Itinerary of a Musician at the Crossroads of Many Worlds
The composer and conductor Alexander Zemlinsky, who was born in Vienna in 1871 and died near New York City in 1942, passed through several worlds, which he also saw disappear. The first was that of his infancy and youth, the Austro-Hungarian Empire, “that world of security”, as the author Stefan Zweig (1881-1942) described it in The World of Yesterday, before realizing that it was actually “naught but a castle of dreams”.
Like Zweig, however, Zemlinsky seems only to have fully lived in a different world, the world of art, to which he dedicated his entire existence. This world became his homeland, an ideal place without borders or passports, whose universal language, music, was a balm for the “wounded identity” of which Michael Pollak (1948-1992) spoke when describing the Viennese artists who placed the idea of art above that of the nation.
Alexander Zemlinsky’s musical works are also located at the crossroads of many worlds: Vienna, Prague and Berlin – and then New York. One can detect in his oeuvre certain themes of Johannes Brahms (1833-1897), the imprint of Gustav Mahler (1860-1911), and the retrospective influence of Arnold Schönberg (1874-1951), whose only teacher he was.
But these reminiscences, which have been accused of eclecticism, cannot mask his originality and pioneer status, along with the diaphanous quality of his music and the violence, which – abruptly – emerges from it. Through this violence Zemlinsky never ceased to probe his own strangeness.
Of Zemlinsky one might quote what Hannah Arendt (1906-1975) wrote about the philosopher Walter Benjamin (1892-1940): “This man didn’t learn to swim either with or against the tide”. In her posthumous homage to Benjamin, Arendt compared him to “the little hunchback” (Das Bucklicht Männlein), a character in a popular German song. Benjamin mentioned this pilfering, maladroit character, with whom he identified, at the end of Berlin Childhood around 1900, published in 1932-1933. He also recognized the hunchback character in Franz Kafka (1883-1924) in an article he published on 21 and 28 December 1934 in commemoration of the tenth anniversary of the author’s death. Just a few days before, on 15 December 1934, Alexander Zemlinsky completed a lied entitled Das Bucklicht Männlein.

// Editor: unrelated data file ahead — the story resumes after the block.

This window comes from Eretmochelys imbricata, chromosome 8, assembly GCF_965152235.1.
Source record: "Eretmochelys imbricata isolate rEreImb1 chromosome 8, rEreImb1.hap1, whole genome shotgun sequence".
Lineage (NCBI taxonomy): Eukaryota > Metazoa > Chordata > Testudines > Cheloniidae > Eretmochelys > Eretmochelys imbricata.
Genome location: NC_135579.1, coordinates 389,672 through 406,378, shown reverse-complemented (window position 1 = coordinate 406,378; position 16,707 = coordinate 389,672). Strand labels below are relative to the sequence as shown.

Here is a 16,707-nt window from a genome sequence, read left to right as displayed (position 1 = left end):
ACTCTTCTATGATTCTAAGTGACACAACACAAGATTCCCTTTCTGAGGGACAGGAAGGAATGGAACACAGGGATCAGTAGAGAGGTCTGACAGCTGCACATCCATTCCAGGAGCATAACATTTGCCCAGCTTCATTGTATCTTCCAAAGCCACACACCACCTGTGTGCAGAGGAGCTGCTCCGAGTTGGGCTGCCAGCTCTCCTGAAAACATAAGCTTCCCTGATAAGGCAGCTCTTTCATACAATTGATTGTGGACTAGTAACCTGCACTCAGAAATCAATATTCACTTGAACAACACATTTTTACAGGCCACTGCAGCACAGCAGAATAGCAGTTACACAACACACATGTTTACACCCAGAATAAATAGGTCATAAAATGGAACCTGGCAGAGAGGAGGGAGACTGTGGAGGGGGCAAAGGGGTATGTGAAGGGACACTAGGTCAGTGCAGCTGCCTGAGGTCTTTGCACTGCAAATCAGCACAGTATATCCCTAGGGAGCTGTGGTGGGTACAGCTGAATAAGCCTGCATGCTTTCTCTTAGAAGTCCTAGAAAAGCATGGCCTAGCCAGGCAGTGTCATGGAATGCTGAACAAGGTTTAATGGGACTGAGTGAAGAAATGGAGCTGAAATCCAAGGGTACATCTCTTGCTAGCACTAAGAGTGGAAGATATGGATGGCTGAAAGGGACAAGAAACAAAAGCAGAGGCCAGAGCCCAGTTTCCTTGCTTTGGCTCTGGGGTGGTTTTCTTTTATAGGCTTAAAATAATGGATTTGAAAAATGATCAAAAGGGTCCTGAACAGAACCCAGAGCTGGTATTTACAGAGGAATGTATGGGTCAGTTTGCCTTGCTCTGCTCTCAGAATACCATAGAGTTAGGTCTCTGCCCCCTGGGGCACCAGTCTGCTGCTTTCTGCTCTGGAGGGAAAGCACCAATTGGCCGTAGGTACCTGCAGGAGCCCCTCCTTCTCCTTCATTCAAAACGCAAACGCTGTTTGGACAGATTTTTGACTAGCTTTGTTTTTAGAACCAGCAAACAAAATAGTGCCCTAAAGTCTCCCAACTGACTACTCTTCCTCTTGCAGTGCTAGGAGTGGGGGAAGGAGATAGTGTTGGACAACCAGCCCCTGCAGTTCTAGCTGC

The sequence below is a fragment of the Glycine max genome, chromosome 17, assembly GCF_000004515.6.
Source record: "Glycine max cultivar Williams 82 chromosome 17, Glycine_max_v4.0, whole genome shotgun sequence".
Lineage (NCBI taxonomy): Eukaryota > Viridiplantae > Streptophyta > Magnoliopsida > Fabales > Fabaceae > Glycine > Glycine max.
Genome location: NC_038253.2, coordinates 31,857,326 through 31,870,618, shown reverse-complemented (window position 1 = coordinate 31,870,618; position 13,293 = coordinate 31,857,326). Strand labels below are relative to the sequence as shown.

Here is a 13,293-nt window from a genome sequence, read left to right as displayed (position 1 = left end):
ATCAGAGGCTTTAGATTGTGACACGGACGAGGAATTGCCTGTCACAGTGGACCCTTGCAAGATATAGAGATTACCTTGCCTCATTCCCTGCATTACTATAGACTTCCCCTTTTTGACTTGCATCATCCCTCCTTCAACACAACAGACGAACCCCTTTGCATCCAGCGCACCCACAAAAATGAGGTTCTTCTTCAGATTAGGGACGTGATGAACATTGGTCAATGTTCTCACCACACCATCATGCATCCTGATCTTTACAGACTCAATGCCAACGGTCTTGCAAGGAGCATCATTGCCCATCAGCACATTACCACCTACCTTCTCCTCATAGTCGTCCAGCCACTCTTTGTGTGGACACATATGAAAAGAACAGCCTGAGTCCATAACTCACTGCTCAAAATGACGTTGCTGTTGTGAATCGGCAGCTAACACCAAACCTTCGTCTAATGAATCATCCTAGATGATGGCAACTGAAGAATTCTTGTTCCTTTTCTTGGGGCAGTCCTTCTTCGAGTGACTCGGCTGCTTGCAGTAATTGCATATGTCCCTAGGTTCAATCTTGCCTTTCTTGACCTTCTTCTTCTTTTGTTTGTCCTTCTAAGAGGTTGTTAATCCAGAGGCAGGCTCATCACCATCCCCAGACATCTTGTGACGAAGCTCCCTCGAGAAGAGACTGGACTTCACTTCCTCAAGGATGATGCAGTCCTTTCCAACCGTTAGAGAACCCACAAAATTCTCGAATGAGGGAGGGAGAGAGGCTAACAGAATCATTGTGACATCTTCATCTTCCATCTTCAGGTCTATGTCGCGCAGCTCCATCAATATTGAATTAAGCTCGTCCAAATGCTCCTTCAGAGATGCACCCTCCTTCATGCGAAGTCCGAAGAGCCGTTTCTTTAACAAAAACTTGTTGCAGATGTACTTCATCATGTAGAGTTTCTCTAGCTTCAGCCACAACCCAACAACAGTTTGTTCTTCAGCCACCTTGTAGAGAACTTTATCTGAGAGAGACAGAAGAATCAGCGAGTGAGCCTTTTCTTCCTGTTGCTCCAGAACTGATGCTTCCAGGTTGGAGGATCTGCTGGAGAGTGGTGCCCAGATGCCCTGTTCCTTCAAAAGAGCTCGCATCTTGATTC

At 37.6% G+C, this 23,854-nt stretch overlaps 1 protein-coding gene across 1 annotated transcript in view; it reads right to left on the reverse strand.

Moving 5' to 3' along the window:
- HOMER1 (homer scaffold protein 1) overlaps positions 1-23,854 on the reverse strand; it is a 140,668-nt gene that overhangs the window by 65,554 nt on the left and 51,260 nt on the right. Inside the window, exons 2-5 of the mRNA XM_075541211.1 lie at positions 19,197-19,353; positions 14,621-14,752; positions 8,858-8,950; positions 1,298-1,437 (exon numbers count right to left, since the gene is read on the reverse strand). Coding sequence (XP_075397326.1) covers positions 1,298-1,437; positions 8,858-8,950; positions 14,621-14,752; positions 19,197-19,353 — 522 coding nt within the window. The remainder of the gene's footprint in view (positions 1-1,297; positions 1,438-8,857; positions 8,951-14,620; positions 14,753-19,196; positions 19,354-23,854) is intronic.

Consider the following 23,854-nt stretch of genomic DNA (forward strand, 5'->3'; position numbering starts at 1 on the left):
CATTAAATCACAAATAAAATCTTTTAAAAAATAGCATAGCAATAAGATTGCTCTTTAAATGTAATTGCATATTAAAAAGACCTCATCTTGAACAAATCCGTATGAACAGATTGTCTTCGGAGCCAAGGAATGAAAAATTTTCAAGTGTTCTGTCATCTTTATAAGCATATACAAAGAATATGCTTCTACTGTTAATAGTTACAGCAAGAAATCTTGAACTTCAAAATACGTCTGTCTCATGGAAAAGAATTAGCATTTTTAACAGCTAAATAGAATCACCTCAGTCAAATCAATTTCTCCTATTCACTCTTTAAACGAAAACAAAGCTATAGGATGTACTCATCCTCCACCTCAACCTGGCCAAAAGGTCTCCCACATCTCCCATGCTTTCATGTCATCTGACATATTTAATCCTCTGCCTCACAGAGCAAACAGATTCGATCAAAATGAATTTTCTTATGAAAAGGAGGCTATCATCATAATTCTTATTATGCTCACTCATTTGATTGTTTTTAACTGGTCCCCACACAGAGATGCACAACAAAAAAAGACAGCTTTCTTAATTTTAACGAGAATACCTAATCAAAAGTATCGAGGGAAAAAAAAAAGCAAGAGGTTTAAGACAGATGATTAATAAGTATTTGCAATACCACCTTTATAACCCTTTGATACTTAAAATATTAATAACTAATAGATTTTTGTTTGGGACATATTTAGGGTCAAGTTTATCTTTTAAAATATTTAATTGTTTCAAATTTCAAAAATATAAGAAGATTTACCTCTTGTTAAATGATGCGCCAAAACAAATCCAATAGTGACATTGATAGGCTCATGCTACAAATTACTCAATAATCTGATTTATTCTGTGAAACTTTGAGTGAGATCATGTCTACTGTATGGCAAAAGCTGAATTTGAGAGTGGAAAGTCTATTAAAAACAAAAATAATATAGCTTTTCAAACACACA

Trained in Vienna at a time when the city was “less an art town than a town of scenery par excellence”, as Hermann Broch (1886-1951) put it, Zemlinsky did not leave the Austrian capital until he moved to Prague at the age of forty. There he turned the Neue Deutsches Theater into a leading venue and was its music director for ten years, following Czechoslovakian independence.
He only returned to his native city after a further period of five years at the Berlin Kroll Opera, where he collaborated with the avant-garde artists of the time, adapting for his own works not the texts of post-World War I poets, but those of the Harlem Revival. In 1933 the Nazis forced him to return to Vienna and then, in 1938, to become an exile. Once again he witnessed a perishing world, and was probably nowhere more a stranger than in New York, where he took refuge and died in 1942, bereft of support and already almost forgotten.
The year before leaving Europe Zemlinsky composed a collection of twelve songs that brought together the voices of Goethe (1749-1967), Stefan George (1868-1933), and Langston Hugues (1902-1967). The seventh song, which contains traces of jazz, is called Elend, “misery” in German. But the word’s Latin roots also refer to a person who has been banished, who has no land (ali landi) and is condemned to wander from one world and one kind of music to another, in search of lost harmony.